It’s been more than a week since we last posted on “Words from Sanandi” but we’re back today with Part 3 of this 4-Part Series on Ayurveda.
If you’re new to Ayurveda and missed part 1 (Kapha) or part 2 (Vata), we’d love for you to take a few moments and catch-up before proceeding with this segment. In the first two posts, we touch on many of the basic concepts that will help to clarify some of the points discussed here.
If you’re up-to-date, we thank you for taking the time out of your busy schedule to spend with us discussing one of our favorite topics… Ayurveda! So, without any further delay, let’s dive right in!
Today we’ll be focusing on the Pitta Dosha. Pitta is comprised of the elements fire and water. What do we get when we combine these two elements? Boiling water. Heat. Flow… Essentially responsible for the thermal energy, metabolic and chemical reactions in our body.
A Pitta in balance typically displays a sharp intellect which can be articulate and decisive. They are the shakers and movers, the “get it done” personalities that our Society embodies and yearns to replicate… Why may you ask? Pitta’s are organized and efficient, with the ability to critical think. They tend to be excellent decision makers in conjunction to possessing strong willpower and a high level of energy. Pitta is synonymous with intelligence and understanding.
When it comes to a physical presence, Pitta dominance is typically that of a medium build. In western philosophy, the physique of pitta would be described as that of a mesomorph. Strong and solid. Well-built and athletic. Often, there can be some level of a reddish tone in skin color or hair with some level of freckles present. Frequently, we see thinning of hair and graying at early ages.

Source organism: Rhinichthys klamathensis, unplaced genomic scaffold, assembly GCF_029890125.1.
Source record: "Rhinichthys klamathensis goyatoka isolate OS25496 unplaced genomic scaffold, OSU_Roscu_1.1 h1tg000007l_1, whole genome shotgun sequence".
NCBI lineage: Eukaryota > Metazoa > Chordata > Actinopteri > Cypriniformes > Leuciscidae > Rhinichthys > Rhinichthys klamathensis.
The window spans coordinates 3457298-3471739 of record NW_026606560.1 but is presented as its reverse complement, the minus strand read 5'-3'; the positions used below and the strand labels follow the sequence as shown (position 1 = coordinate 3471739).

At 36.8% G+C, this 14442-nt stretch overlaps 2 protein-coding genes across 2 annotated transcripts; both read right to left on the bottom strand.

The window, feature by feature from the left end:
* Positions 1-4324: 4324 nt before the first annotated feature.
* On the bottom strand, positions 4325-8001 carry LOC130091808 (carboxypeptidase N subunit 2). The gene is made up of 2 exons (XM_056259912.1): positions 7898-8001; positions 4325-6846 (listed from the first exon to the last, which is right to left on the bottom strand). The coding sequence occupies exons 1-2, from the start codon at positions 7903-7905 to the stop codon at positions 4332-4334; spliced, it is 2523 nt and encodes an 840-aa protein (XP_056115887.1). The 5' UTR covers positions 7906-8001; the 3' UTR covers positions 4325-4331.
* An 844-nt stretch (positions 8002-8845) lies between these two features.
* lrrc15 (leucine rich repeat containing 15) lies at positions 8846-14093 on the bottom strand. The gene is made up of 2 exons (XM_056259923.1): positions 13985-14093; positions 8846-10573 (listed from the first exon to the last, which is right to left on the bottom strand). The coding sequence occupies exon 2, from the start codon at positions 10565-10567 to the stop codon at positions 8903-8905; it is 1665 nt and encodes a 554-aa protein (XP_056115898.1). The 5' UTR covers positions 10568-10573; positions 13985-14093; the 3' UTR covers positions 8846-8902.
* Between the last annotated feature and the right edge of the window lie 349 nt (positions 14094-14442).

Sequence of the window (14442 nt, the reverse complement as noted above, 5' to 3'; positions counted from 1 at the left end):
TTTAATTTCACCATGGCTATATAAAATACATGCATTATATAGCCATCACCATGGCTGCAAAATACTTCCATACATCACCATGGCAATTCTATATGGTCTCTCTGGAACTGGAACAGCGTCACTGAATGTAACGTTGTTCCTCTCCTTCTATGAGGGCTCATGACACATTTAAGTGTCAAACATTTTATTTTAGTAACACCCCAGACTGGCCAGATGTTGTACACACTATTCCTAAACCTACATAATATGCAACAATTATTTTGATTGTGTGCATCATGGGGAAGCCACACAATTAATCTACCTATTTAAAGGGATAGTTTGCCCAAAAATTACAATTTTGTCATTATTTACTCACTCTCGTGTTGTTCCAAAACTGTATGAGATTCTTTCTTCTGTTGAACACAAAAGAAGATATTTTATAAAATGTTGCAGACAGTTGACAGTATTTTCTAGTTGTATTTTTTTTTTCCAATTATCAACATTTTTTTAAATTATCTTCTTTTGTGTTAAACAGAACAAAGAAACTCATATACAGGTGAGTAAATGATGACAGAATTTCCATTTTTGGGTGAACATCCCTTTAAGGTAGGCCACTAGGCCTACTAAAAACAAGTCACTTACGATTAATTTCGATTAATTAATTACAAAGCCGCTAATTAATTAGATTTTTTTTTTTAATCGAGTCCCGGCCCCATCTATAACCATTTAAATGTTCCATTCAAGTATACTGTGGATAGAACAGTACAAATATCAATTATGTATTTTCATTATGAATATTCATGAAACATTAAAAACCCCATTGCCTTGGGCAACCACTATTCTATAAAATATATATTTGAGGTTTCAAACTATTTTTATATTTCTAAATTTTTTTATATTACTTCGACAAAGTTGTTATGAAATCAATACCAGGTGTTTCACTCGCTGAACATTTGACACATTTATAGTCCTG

From a personality standpoint, Pitta people tend to be very cheerful and engaging individuals. Socially they excel at drawing people in due to their well-spoken manner and overall cheerfulness.
Pitta’s possess a fast digestive system which will typically require more frequent feeding. Just to clarify, we aren’t saying our Pitta friends have strict feeding guidelines like that of gremlins per se… In all actuality, Pitta’s most definitely should be fed after dark just to keep the PEACE! Ha… Ayurveda humor!
Due to the elements from which Pitta is derived, the inability to tolerate heat and hunger can become quickly apparent. With this hot temperature, Pitta out of balance typically leads to rapid fluctuations of temperament and judgement. A pitta imbalance manifests in fiery emotions like jealousy, anger, fear, and guilt. Good judgment turns into over-analyzing and critical thinking turns into criticism.
A Pitta dominant individual may easily demonstrate many of the characteristics some of us refer to as characteristics of OCD (Obsessive Compulsive Disorder).
The pitta personality can be argumentative and defensive when they’re out of balance. Physically, you’ll see it turn up in the digestive process with a feeling of insatiable hunger or thirst, acid reflux, low blood sugar, and sensitivity to spicy foods. Hives, itchy rashes, canker sores, and ulcers are all pitta illnesses.